That said, I've focused particular ire on those Facebook "friends" on my feed who've demanded I "get over it" and "support our President." Like I haven't seen your 8 years of 'repeal and replace" posts. And your widely-shared canards about Huma Abedin being a secret agent of the Muslim Brotherhood. I've continually stated, if you are a Rust Belt laborer who felt untouched by the economic revival and felt the Dems never spoke to your pocketbook concerns, I get why you voted the way you did. I still feel you were conned, but I get it. But if you are a fancy pants in West L.A., who was willing to overlook the xenophobia and the cronyism and the barely-veiled anti-semitism and the open mockery of women, the disabled and Gold Star families, just so your taxes may go down, I'd like to say "I'll see you in Hell." But you already live at the corner of Hell and Rockingham."
My editor (my wife) will likely suggest I leave you with something hopeful. Ugh. It's so much easier to wallow. But okay. I did do some fun things this hiatus. I lectured to a college writing class. I spoke at a grade school career day and.. signed my first autographs! And for the evening of November 9th, I booked my first real stand-up gig ever. It wasn't Madison Square Garden, it was the back of a bar in South Pasadena. But at 50, I had my name on a bill for the first time. Of course, I didn't realize the 9th would be the night after the election. No problem. I added some topical material, almost all of which was of the "What a relief/ can you believe how close we came to fascism" nature. Plus a few jokes about wanting to sleep with Van Jones. (I was anxious, not dead). Then the results came in and thelast thing I wanted to do that day was try and make people laugh. Let alone leave my bed. But I had made a commitment. And 15 friends came and surprised me. I hope it was as cathartic for them as it was for me.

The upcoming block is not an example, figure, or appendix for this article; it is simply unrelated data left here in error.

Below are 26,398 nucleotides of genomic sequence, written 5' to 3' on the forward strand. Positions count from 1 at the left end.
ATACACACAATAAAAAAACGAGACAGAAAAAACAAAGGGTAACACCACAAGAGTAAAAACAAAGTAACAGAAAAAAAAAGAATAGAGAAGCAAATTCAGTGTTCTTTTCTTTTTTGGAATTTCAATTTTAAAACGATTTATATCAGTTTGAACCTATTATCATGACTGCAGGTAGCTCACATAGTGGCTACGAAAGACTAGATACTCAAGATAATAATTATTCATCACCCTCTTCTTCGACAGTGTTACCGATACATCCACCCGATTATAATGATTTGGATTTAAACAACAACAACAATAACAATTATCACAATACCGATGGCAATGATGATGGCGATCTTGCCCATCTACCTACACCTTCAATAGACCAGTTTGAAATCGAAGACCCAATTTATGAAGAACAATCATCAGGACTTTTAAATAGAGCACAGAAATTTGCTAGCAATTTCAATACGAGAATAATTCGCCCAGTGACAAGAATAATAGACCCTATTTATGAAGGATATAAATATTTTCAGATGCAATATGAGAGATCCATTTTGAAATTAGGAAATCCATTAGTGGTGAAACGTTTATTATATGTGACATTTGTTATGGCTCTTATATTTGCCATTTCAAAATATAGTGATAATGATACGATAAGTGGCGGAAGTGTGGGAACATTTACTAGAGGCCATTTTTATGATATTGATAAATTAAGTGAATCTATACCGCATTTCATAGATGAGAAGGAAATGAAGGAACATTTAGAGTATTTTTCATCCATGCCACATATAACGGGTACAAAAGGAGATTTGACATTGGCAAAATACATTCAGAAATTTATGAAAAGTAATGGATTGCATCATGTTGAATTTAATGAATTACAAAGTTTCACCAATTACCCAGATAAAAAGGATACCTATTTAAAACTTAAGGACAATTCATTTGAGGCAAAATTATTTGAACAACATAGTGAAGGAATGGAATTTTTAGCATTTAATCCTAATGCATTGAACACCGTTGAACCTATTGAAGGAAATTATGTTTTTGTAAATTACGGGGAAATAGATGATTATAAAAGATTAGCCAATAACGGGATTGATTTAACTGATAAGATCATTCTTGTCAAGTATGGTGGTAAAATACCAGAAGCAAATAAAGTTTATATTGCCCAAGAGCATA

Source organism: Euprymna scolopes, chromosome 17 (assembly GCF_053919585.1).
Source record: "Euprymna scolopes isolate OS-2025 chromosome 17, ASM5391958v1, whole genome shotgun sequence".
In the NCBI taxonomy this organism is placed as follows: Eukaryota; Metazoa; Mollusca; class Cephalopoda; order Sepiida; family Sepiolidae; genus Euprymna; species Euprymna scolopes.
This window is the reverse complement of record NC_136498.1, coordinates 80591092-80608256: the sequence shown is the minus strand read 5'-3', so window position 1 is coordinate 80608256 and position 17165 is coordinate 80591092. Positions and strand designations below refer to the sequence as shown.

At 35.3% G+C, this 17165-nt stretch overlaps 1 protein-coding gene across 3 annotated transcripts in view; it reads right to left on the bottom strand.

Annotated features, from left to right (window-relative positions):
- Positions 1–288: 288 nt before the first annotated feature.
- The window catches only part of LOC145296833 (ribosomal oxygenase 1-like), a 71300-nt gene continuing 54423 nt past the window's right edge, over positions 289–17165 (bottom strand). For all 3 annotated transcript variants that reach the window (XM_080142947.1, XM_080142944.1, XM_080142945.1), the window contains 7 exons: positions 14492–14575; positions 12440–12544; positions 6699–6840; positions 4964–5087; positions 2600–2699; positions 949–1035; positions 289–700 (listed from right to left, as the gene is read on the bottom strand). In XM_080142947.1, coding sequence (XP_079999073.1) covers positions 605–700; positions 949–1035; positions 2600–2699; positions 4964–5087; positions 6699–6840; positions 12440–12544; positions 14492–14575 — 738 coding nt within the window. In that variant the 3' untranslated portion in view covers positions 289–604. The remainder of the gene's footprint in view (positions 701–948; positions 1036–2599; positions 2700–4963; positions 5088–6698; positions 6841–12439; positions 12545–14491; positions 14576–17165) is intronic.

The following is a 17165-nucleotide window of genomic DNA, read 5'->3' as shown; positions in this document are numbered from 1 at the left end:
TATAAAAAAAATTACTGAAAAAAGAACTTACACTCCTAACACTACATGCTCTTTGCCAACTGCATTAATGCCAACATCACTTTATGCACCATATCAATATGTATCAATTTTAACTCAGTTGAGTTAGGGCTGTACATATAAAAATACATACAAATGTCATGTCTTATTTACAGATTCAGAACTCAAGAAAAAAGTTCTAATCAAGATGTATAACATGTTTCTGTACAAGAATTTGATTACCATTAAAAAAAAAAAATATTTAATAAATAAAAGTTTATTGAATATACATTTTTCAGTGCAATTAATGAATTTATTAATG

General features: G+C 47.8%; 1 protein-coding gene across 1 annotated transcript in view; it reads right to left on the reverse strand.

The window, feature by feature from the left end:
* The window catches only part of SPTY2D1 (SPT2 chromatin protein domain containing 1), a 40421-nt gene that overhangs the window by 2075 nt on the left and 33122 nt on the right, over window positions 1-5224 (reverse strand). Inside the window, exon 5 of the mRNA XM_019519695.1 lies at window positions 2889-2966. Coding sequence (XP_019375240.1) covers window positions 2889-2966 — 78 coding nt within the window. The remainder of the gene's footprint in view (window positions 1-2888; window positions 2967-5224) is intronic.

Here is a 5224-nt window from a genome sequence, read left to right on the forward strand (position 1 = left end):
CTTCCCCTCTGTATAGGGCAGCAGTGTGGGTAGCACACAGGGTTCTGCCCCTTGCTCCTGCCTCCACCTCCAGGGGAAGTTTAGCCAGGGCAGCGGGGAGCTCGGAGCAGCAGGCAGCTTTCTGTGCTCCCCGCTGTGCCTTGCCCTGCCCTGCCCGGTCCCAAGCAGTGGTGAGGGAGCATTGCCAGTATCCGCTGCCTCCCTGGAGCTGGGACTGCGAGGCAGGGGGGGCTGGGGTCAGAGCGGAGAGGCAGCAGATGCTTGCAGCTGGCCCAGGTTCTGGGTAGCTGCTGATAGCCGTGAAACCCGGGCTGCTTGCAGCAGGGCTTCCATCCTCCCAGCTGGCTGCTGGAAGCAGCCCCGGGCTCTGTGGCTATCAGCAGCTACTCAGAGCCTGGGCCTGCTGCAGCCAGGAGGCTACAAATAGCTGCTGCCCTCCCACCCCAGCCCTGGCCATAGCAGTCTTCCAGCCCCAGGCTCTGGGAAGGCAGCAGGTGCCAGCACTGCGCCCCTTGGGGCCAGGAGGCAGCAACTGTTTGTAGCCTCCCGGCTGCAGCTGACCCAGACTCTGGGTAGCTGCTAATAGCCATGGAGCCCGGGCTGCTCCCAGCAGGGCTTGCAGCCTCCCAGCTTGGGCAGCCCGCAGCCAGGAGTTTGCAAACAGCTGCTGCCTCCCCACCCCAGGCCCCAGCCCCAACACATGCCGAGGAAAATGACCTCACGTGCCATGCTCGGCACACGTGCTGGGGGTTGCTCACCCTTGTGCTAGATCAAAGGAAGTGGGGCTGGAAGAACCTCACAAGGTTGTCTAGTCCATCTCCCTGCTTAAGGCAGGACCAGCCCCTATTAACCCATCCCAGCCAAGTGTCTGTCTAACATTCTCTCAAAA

And in a small way, I see it as a microcosm of how I hope to get through the next four years. Surrounded by friends and family. Finding whatever lightness and comedy we can uncover. And just getting up in the morning, even if our bodies and minds are begging us not to. We are Americans. We are people who throughout our history have believed in our core that our better days are ahead of us, not behind us. And that's a worldview that I will never stop embracing.
Now, if anyone needs me, I'll be in my bubble, reading Slate and listening to Terry Gross for the next four years.